- Case report
- Open Access
Ammonia and coma – a case report of late onset hemizygous ornithine carbamyltransferase deficiency in 68-year-old female
BMC Neurology volume 20, Article number: 118 (2020)
Acute hyperammonemia without signs of common causes in the elderly might be challenging to identify. We report the oldest case known to date of a female patient with late onset ornithine carbamyltransferase deficiency (OTC), which was unmasked after a protein overload due to nutritional supplements. Our case illustrates how environmental factors (protein overload) in previously unknown OTC in the elderly leads to hyperammonemic encephalopathy and highlights that early treatment prevents persisting neurological deficits and should be considered in absence of common causes of hyperammonemic encephalopathy.
A 68-year-old woman presented with acute confusion, which progressed into a deep coma (Glasgow-Coma-Scale score 3) within a few hours.
The only remarkable finding was a plasma ammonia (NH3) concentration of 697 μmmol/l (range 12–47 μmmol/). Third party history revealed that the patient disliked meat for most of her life (meat = protein, which needs to be metabolized) and had taken nutritional supplements (since supplements often have a high protein-ratio) 2 days before the symptoms started. Protein catabolism results in NH3, which is metabolized via the urea cycle. Consequently, the acute hyperammonemia in our patient was thought to be related to an inherited metabolic disorder, which only unmasked itself as a result of an overload of the corresponding metabolite (in this case protein). Since ornithine carbamyltransferase deficiency (OTC) is the most common inherited urea cycle disorder, this diagnosis became likely and was confirmed later via genetic and metabolic testing (amino acids, orotic acid, etc.). After 2 weeks of treatment (dialysis, low-protein-diet, nitrogen-lowering medication) the patient was discharged in a healthy condition without any neurological deficits.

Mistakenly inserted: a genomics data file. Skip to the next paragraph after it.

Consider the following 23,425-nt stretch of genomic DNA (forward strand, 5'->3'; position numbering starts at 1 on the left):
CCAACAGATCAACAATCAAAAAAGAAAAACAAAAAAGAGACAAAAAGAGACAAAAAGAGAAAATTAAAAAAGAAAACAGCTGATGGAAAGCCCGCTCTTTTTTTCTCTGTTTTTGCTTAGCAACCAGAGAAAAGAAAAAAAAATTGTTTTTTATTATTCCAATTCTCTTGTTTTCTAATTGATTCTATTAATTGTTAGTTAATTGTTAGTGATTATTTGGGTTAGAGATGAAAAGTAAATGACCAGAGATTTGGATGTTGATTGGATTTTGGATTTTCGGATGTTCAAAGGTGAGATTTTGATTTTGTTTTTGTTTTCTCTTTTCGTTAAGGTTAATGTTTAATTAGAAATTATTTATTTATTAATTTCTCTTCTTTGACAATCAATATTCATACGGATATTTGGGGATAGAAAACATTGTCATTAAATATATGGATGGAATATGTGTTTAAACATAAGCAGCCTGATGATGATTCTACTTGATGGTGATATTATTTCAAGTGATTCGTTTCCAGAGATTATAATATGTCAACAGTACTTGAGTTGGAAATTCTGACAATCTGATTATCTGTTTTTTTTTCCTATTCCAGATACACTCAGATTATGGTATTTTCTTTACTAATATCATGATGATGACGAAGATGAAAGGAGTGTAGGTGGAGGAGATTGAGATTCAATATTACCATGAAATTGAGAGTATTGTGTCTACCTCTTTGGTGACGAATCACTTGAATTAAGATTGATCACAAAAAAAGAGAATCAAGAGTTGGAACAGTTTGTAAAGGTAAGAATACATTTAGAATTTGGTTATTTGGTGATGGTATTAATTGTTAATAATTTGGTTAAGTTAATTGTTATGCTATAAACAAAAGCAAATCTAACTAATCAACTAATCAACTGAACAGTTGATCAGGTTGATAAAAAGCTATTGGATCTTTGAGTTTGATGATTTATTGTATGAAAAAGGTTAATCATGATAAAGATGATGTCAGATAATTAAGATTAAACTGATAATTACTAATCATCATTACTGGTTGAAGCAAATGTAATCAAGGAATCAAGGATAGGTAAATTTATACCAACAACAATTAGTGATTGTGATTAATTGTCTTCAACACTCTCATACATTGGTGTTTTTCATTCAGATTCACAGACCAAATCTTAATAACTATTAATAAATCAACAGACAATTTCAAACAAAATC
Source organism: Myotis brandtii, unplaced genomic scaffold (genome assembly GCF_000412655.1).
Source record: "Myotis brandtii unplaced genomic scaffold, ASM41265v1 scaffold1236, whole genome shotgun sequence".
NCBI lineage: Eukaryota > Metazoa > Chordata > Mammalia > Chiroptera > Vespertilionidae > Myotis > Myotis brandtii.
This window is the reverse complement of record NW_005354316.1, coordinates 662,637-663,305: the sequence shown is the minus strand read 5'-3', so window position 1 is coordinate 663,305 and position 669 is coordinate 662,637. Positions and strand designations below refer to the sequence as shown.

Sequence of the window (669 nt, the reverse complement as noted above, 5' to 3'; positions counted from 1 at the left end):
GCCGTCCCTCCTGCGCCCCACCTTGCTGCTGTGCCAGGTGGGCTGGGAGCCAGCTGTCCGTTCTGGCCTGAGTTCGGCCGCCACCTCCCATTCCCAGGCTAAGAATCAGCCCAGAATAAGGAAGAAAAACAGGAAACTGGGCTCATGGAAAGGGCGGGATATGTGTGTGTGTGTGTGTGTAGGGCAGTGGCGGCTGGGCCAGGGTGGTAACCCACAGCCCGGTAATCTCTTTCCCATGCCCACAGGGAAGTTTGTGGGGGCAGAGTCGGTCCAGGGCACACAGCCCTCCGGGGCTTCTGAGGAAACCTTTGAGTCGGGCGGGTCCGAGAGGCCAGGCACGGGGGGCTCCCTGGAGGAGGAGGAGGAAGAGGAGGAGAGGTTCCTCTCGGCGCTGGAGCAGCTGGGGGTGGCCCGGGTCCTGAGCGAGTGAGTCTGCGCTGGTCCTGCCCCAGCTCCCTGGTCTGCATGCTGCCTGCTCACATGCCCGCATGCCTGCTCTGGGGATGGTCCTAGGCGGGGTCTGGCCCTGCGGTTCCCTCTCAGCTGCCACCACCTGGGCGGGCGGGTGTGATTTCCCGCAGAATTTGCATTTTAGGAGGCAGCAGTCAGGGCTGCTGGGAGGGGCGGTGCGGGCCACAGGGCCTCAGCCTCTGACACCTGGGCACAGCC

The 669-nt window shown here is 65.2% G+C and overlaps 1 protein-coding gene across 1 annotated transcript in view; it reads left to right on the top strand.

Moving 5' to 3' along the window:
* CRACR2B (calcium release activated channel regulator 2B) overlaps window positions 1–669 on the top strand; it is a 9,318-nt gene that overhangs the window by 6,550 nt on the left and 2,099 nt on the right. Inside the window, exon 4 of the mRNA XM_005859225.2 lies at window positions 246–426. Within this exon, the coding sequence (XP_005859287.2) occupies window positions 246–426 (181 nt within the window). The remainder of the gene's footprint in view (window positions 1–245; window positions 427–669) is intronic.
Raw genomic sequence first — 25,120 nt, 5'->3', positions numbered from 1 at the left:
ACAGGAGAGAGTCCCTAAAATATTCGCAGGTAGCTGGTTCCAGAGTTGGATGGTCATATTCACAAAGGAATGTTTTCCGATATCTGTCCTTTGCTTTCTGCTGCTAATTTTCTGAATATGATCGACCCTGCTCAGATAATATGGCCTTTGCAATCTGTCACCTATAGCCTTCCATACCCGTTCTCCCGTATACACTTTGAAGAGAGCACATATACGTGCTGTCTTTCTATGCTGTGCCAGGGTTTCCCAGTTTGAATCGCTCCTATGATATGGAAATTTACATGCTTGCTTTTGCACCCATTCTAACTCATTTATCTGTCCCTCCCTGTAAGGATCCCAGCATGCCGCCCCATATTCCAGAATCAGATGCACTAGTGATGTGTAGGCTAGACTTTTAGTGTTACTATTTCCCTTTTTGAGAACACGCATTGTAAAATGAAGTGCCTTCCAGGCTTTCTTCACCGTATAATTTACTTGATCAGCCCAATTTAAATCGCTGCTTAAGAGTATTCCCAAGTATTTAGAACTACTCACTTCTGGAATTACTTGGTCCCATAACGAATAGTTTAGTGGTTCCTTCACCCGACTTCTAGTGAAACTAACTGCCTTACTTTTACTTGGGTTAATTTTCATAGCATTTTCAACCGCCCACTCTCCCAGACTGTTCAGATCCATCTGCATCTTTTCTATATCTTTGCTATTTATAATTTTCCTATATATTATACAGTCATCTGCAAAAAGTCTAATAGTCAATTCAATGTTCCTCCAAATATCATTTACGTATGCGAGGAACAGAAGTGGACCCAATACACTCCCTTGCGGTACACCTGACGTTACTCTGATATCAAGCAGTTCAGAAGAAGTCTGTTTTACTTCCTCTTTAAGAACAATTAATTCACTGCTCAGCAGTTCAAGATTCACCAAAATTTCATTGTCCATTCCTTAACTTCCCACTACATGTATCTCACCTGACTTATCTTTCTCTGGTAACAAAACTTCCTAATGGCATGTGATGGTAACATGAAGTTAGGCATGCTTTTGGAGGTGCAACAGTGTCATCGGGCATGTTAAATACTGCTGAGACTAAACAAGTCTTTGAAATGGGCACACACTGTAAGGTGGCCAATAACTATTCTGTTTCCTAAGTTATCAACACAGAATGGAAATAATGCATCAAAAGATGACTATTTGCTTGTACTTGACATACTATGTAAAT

OTC is a x-chromosomal linked disorder, that usually manifests in newborn infants and children, but also rarely in adults and even rarer in the elderly (50- till 60-years-old), where it is probably underdiagnosed. In case of hyperammonemic encephalopathy – regardless of the underlying cause -, treatment should be started early to prevent persisting neurological deficits. OTC should be considered in absence of common causes of hyperammonemic encephalopathy.